Whether you found them under the tree or buy them in the new year, there is no shortage of products being dubbed as “what to watch” in 2017. And most of them have some sort of techno-twist to them, be it intended for the home, for the kids, or to make everyday life easier and more productive.
Here’s a few that are expected to make a splash, and perhaps even become a normal part of life in the new year.
Got a ton of photos? Love your digital music? Want to unclutter? Check out Seagate Innov8, a compact desktop storage device that can handle just about any amount of data you can throw at it. With simple plug-and-play operation and eight terabytes of capacity, Innov8 can store two million songs, four million photos AND 800 high definition movies in remarkably compact device.
Smart speakers are suddenly a big deal, now that generations of iPhone users have grown used to asking Siri for everything from ordering pizza to playing a love song. Google Home and Amazon are two of the more visible specimens, each operating via voice command and delivering just about any information, mood music or valet-type service one can think of.
If you’re the type who spends a good portion of your day looking for stuff, consider the Tile line of tracker devices. Attach one slim chip to something important (let’s say a phone) and, when you can’t find it, double-click a key fob and it will make your phone ring until you find it, even if the phone is on silent. Lose your key fob? Check the app for the item’s last location.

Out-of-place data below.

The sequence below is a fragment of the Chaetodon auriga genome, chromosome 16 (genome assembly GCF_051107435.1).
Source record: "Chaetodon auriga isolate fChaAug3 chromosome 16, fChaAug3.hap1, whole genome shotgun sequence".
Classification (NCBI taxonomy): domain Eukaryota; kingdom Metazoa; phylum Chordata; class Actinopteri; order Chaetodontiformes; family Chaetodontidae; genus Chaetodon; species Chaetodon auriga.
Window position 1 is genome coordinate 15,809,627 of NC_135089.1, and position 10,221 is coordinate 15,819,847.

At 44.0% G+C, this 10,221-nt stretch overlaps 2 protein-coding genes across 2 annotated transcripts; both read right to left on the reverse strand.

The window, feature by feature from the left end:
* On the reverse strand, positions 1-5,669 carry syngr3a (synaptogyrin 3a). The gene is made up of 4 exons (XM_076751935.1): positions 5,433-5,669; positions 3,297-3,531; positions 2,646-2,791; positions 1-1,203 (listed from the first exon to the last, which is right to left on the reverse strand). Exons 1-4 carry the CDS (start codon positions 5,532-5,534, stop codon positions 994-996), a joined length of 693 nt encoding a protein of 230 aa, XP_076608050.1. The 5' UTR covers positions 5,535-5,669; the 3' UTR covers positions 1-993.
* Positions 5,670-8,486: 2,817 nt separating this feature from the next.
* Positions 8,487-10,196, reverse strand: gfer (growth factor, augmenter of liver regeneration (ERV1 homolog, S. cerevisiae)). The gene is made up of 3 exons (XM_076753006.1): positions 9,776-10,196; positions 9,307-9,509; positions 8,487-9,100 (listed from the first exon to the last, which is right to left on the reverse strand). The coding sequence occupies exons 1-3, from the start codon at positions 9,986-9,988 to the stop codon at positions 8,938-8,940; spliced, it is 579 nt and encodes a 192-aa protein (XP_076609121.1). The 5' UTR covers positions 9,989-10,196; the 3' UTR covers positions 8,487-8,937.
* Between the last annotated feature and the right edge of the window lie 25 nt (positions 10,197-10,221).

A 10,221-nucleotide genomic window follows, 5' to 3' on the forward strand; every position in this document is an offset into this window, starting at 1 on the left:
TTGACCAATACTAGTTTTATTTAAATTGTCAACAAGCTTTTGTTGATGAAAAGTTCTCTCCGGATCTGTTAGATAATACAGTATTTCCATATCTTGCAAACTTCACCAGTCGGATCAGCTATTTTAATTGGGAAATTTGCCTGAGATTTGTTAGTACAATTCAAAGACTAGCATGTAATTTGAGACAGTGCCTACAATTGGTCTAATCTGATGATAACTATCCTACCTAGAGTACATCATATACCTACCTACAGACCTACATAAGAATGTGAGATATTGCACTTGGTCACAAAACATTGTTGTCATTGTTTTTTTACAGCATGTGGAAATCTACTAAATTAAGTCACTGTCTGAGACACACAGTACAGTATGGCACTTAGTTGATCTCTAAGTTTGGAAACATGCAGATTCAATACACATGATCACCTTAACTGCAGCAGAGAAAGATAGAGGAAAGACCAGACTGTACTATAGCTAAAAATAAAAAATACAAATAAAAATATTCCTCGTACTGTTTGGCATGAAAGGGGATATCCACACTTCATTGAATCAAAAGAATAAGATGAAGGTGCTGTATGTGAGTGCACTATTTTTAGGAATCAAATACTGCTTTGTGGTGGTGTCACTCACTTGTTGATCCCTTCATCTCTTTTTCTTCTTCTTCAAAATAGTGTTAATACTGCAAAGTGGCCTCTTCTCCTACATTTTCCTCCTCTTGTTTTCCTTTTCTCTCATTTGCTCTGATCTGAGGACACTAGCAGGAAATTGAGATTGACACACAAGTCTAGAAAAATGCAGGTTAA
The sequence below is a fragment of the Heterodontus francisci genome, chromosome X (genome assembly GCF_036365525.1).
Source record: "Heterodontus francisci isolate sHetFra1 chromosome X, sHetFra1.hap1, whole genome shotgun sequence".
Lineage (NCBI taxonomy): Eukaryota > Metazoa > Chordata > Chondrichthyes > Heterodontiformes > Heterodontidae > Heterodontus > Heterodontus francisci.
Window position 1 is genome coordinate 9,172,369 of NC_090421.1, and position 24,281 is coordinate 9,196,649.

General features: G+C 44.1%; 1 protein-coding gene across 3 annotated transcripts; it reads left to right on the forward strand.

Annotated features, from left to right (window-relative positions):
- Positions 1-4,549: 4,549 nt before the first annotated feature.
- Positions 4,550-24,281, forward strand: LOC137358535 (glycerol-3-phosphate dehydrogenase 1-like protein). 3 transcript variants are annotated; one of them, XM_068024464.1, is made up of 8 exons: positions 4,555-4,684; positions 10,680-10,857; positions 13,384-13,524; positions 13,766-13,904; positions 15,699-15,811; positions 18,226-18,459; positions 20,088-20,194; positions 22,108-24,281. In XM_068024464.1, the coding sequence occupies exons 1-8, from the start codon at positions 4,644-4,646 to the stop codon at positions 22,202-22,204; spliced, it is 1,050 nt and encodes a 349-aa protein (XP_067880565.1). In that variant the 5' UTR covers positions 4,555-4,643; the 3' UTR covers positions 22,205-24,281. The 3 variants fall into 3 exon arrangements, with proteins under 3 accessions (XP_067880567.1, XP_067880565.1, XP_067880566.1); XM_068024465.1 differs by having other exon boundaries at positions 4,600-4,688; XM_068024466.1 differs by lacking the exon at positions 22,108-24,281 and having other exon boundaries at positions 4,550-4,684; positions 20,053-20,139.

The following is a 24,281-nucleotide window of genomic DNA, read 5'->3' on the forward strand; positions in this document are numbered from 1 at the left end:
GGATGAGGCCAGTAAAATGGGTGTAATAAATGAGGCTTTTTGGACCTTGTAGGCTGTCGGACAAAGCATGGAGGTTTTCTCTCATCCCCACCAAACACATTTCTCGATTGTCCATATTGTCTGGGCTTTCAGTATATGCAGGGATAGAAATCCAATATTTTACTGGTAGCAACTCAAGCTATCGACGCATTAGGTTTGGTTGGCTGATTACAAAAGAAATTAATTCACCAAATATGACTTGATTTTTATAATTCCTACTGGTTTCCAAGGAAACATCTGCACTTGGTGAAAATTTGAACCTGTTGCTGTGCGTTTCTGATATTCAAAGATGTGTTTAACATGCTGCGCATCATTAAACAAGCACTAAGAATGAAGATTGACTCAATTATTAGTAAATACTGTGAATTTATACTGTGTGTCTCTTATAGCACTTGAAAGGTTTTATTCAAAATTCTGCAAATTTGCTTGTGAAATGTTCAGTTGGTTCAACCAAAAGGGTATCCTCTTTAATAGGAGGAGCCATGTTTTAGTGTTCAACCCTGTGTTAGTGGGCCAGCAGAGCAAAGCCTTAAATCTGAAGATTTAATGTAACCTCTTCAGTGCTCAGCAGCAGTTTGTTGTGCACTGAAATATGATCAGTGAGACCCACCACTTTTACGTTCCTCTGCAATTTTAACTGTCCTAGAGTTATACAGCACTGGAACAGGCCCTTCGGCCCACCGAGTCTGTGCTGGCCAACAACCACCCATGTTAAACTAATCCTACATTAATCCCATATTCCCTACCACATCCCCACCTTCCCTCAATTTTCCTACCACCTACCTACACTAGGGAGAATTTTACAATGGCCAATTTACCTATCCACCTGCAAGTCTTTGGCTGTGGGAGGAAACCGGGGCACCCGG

Speaking of smart plugs–parents with small children will want to look into the Brio Safe Outlet, which acts as a gatekeeper between the electrical current in your home and the outside world. Brio’s product only delivers the juice if it detects a plug, and blocks the current if anything else is inserted into the socket (such as a toddler’s finger). It also doubles as a smoke and Co2 detector.
The march toward the automatic home that has been the stuff of science fiction for years is already upon us, with a number of automations that enable you to run your home without flipping a switch. Consider the line of iDevices smart plugs, which work from an ordinary outlet and take their marching orders from your smartphone. Download the app, and whatever appliance, lamp or other device is plugged into iDevice can be controlled remotely.
For peace of mind at home or when you’re away, check out the Kuna home security system. The integrated Wi-Fi camera is built into a hardwired external light fixture, eliminating the need for batteries. When someone approaches the front door, the homeowner receives a notice on their phone for interaction via a live video stream and built-in intercom system. Or, you can trigger a siren to chase off unwanted intruders. Log on anytime just to see what’s going on with your pets or vacation property, too.
Hot-car deaths have received close scrutiny in 2016 due to high-profile court cases, but it’s not a new problem. On average, nearly 40 children per year die from being left inside a hot car, strapped into their car seat. The 2017 GMC Acadia comes standard with a feature that will sound a tone and put a message on the dashboard to “Look in the Rear Seat.” Using the same sensors that detect an open door while driving, the vehicle knows if the back door was opened and closed before the driver entered the car.